Figure 6
Figure 6. BCL9 promotes the tumor growth in vivo.
(A) The HepG2 cells infected with BCL9-wt, BCL9-p-ko and BCL9-ko were injected subcutaneously into the nude mice. (B) Mice were sacrificed to remove the tumors, and images were taken with a Nikon camera. (C) Tumor weight was evaluate among BCL9-wt, BCL9-p-ko and BCL9-ko group. (D) HIF-1α (red) and BCL9 (green) detected by FISH and IF in tumors: HIF-1α normally expressed in BCL9-wt, BCL9-p-ko and BCL9-ko groups; BCL9 normally expressed in BCL9-wt, weakly expressed in BCL9-p-ko group and unexpressed in BCL9-ko group. (E,F) Angiogenesis was detected by IHC and RT-PCR: angiogenesis was significantly decreased in BCL9-p-ko and BCL9-ko group. (G) WNT/β-catenin target genes, including CD44, Axin-2 and Survivin, were detected by RT-PCR. CD44, Axin-2 and Survivin were significantly decreased in BCL9-p-ko and BCL9-ko group. Data are presented as mean ± SD (n = 3). *p < 0.01, Student’s t-test.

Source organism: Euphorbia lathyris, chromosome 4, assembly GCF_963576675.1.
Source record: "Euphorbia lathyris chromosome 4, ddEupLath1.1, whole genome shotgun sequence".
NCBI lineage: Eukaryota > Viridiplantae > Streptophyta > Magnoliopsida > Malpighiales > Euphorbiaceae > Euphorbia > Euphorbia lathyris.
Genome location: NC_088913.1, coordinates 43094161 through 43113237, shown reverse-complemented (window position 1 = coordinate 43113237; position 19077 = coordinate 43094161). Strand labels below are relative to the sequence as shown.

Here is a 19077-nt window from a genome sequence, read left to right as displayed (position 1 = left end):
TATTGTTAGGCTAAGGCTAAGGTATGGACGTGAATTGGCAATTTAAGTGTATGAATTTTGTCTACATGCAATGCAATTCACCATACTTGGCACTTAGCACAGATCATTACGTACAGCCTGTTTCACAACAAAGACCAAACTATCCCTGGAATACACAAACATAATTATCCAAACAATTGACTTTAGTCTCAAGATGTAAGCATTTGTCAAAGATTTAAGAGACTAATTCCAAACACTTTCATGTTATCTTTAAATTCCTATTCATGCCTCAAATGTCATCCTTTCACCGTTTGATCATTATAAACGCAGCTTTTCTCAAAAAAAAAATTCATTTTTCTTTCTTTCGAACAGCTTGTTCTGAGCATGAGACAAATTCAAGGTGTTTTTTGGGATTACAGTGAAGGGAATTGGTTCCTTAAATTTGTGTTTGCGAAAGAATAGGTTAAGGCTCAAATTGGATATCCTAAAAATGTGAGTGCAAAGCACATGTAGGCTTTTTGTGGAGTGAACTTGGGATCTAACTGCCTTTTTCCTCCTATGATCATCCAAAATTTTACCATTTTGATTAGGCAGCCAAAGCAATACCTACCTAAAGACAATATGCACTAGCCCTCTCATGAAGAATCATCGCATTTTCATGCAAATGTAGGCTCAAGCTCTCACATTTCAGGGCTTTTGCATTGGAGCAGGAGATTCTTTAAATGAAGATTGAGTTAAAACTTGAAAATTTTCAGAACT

Figure 7
Figure 7. HIF-1α overexpression is associated with BCL9 overexpression in human HCC.
HIF-1α and BCL9 protein levels were detected by IHC staining in tissue microarrays containing 488 cases of human HCC specimens. (A) HIF-1α (red) and BCL9 (green) detected by FISH and IF in human HCC specimens. (B) HIF-1α overexpression is associated with BCL9 overexpression in human HCC (p < 0.000, Fisher exact test).

Similar articles

See all similar articles

Cited by 16 PubMed Central articles

See all "Cited by" articles

References

    1. El-Serag H. B. & Rudolph K. L. Hepatocellular carcinoma: epidemiology and molecular carcinogenesis. Gastroenterology 132(7), 2557–2576 (2007). - PubMed
    1. Miyoshi Y. et al. . Activation of the beta-catenin gene in primary hepatocellular carcinomas by somatic alterations involving exon 3. Cancer Res 58(12), 2524–2527 (1998). - PubMed
    1. Wands J. R. & Kim M. WNT/beta-catenin signaling and hepatocellular carcinoma. Hepatology 60(2), 452–454 (2014) - PubMed
    1. Clevers H. Wnt/beta-catenin signaling in development and disease. Cell 127(3), 469–480 (2006) - PubMed
    1. Klaus A. & Birchmeier W.: Wnt signalling and its impact on development and cancer. Nat Rev Cancer 8(5), 387–398 (2008). - PubMed

Publication types

MeSH terms

Substances

Feedback